January 23, 2012 by Kate Savage
It was a win, win, win for Newt! proclaim the people who are paid to proclaim. A GOP debate, where the white-haired man was on fire, the debater, with a holy vitriol tempered by hard-browed realism. Cut to the camera on the crowd watching, and their ecstatic gasps, hands clapping above their heads.
Some of these are the humans who booed down Ron Paul when he suggested the Golden Rule as a good mindset for foreign policy decisions. And they cheered instead, some even getting on their feet in excitement, when Newt said “Andrew Jackson had a pretty clear-cut idea about America’s enemies–kill them.” Mitt Romney, eager to share in the love sent Newt-wards for this, agreed: “Speaker Gingrich is right. Of course, you take out our enemies, wherever they are.”
I live in Nashville, Tennessee, home stomping-grounds of Old Hickory. And so I have learned about some of Andrew Jackson’s clear-cut ideas, and some of his killings.
Andrew Jackson’s story is complex and nuanced, and even heroic at moments. I don’t intend to deny that when I suggest that the name Andrew Jackson should first conjure up a wealthy slave-owner and poster boy for genocide. Whatever else he did, over the course of his life Jackson profited off of the coerced labor of nearly 300 human beings who were held in his ownership. Whatever else he did, Jackson was responsible for forcing the original occupants of the southeastern US off of their landbases.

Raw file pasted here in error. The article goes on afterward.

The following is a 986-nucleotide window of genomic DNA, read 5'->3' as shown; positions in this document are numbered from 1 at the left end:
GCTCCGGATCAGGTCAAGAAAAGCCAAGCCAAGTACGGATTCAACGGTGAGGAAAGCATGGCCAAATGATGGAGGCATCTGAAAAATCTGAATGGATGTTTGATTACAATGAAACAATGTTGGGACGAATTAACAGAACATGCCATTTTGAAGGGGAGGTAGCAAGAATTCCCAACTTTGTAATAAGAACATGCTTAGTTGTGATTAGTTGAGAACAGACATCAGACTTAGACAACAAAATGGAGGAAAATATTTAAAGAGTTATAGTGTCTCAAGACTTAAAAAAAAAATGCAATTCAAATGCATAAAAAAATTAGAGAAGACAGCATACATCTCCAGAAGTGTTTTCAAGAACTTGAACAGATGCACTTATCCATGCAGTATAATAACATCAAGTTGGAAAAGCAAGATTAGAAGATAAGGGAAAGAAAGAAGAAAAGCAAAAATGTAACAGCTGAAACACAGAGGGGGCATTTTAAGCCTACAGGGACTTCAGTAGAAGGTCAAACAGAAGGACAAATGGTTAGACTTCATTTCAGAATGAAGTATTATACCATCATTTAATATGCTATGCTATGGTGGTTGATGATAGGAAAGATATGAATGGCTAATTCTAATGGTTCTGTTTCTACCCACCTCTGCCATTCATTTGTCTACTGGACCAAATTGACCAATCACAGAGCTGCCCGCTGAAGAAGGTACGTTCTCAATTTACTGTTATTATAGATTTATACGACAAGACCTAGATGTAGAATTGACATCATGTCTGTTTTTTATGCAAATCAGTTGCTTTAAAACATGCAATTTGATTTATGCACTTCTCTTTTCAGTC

Before Jackson was president, he led the attack against the Florida Seminoles for harboring escaped slaves from the US, even though they were living in what was then Spanish territory. This means that ‘killing America’s enemies’ required invading another country in order to punish indigenous people for exercising their belief in human equality.
As president, things were no different, as is shown by his passing of the Indian Removal Act. Even when the Supreme Court of the US granted that the Cherokee in Georgia had the right to self-government, President Jackson simply refused to comply with laws that didn’t fit inside his ‘clear-cut ideas.’
This means that, in the end, Jackson is the person most responsible for the eviction of 70,000 people from their ancestral landbases. Even when evictions were done after negotiations, these discussions were always shadowed by the weight of the violence which Jackson and others had ruthlessly inflicted on those groups who wouldn’t play nice and cede their land.(1)
And of course, these figures of violence include the Trail of Tears, where Jackson sent 7,000 soldiers to force 16,000 Cherokees into stockades at the point of the bayonet, not allowing them to return home for supplies (which were looted by settlers and troops) before they started for Oklahoma. The forced march killed one out of four people on it, a total of 4,000. I recap the story because it might be less likely to be brought up in televised presidential debates.
If Jackson acted only out of racist hatred, that would be bad enough. Even more troubling is the probability that he simply promoted racist hatred in the cynical service of his greed. Jackson was a land-speculator, making a killing in a market where slave labor was building the cotton industry at a rapid speed. Large tracts of land which he emptied of original inhabitants ended up in his portfolio, or those of his relatives.